Potential Energy NGSS MS PS3-2


In the Potential Energy mini unit, students make connections between science and their lives as they identify all types of energy they have used today! They break down the energy changes that occur in a bouncing ball, collect data about ball drop height and bounce height and then make an excellent graph with TAILS (Title, Axes, Intervals, Labels, Scale).


Extension activities challenge students to see the fun of elastic potential energy by designing, building and testing a catapult to fling a marshmallow!


Anchor Phenomenon Ideas: Kids, even middle schoolers, love to play. Gather a variety of balls and toys and let your students play! Discuss how energy relates to the balls and toys and use the questions your students come up with to make connections throughout your unit.

Make it Relevant: Energy is all around us but it can be a difficult idea for students to fully comprehend. Focus on making connections between how kids use energy everyday and how that energy changes forms.

Tips and Tricks: The ball dropping lab in question four is easier to do with partners. As students increase ball drop height, they should see a corresponding increase in height of first bounce. This makes sense when looking at the formula for potential energy:

PE =(mass in kg )(gravity 9.81m/s2) (height in m)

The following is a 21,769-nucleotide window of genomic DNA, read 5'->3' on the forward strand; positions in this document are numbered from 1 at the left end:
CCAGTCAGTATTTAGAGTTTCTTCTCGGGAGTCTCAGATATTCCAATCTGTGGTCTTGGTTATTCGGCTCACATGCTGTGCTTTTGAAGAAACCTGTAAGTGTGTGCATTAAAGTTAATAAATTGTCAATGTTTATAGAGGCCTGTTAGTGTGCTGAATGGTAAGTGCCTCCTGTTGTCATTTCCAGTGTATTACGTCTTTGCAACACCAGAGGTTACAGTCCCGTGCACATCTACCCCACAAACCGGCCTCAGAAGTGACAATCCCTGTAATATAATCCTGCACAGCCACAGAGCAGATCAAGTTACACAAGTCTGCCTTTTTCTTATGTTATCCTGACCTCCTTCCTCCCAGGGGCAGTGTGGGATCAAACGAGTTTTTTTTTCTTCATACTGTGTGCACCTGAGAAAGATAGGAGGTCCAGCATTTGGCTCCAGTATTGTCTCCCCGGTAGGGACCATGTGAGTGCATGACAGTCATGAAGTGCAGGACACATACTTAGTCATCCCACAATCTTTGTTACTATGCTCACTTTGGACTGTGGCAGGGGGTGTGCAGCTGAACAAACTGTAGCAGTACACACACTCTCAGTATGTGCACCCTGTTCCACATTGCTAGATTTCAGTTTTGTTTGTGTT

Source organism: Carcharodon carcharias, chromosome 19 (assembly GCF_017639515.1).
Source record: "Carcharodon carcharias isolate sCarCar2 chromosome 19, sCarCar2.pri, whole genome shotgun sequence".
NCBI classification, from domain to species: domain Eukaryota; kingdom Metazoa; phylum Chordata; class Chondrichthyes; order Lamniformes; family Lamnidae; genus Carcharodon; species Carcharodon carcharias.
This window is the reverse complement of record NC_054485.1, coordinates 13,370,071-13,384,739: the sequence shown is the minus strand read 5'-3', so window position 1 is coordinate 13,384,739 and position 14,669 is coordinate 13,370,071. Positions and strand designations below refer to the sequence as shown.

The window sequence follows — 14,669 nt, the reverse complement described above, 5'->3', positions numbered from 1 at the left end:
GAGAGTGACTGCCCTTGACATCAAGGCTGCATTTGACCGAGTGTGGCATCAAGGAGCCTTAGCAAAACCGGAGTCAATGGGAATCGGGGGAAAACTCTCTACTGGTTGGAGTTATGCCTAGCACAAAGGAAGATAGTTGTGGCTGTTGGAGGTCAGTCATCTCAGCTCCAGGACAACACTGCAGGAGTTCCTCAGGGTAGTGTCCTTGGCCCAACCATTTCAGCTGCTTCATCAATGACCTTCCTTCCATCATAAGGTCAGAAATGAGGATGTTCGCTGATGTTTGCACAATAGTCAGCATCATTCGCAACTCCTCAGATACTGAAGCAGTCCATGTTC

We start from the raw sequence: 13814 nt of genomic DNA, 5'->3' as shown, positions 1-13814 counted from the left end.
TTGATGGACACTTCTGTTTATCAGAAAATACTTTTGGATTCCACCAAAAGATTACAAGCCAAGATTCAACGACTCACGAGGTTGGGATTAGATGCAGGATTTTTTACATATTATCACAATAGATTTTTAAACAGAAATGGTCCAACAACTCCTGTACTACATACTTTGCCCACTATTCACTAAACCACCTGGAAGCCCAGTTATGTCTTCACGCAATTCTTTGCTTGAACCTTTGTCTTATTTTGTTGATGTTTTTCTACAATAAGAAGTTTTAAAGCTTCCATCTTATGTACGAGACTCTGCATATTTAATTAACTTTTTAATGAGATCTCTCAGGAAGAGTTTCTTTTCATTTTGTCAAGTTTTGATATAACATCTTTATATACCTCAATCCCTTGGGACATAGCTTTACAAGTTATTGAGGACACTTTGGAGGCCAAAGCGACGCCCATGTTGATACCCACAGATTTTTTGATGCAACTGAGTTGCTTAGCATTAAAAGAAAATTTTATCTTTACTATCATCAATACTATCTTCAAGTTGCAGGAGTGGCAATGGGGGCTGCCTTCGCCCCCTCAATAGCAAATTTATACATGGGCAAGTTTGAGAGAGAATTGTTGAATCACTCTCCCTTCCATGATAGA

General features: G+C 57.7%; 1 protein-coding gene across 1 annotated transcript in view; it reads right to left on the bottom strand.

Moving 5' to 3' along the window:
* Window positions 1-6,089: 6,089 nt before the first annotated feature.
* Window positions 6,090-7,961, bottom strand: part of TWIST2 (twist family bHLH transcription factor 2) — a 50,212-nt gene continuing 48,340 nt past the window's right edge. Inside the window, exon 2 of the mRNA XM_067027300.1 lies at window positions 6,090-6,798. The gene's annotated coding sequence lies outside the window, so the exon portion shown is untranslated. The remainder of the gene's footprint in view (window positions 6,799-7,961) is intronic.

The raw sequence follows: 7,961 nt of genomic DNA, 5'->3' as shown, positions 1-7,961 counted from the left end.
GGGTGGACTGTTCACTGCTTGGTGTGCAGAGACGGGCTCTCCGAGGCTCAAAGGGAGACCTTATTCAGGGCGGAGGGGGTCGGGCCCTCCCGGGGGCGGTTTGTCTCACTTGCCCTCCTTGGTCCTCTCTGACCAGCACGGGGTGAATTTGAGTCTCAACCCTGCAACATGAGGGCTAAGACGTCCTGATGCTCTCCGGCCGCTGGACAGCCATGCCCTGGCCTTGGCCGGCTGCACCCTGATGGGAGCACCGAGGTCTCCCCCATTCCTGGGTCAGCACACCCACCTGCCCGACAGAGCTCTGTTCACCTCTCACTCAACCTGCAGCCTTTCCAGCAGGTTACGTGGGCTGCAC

The force of gravity is constant and the mass of the ball does not change. As height increases, your total potential energy will also increase.

If students are stuck on question five, "How does gravitational potential energy affect the total energy in the bouncing ball system?" ask them if changing the potential energy of the ball also changes its kinetic energy. Did the total amount of energy of the ball increase, decrease or stay the same?

Nuts, string and tape make easy, inexpensive pendulums.

The University of Colorado PhET simulation Pendulum Lab captures the change in PE and KE as a pendulum swings. Students can collect data for the summative assessment using this simulation or just play around and gain a deeper understanding of energy within a system.


If students are building pendulums for the final lab, demonstrate how and where to place the pendulums in your room. Then, discuss how students can increase the potential energy in the pendulum system (change the starting position of the bob) and what evidence they should collect to support their claim (number of swings, total time moving). This is excellent review of experimental design and using evidence to support conclusions.

Enrichment Ideas: Fossil fuels are an excellent source of potential energy but they are quickly being used up. Challenge students to learn more about other sources of energy including biodiesel fuels. Ask kids if a car could really run on french fry oil!

Extension Activity: Building catapults to maximize elastic potential energy is a favorite middle school activity! We encourage you to build time into your schedule for all kids to try this project. Students who are ahead of pace will have more time to refine their design while students who are behind pace will still have a chance to build one machine.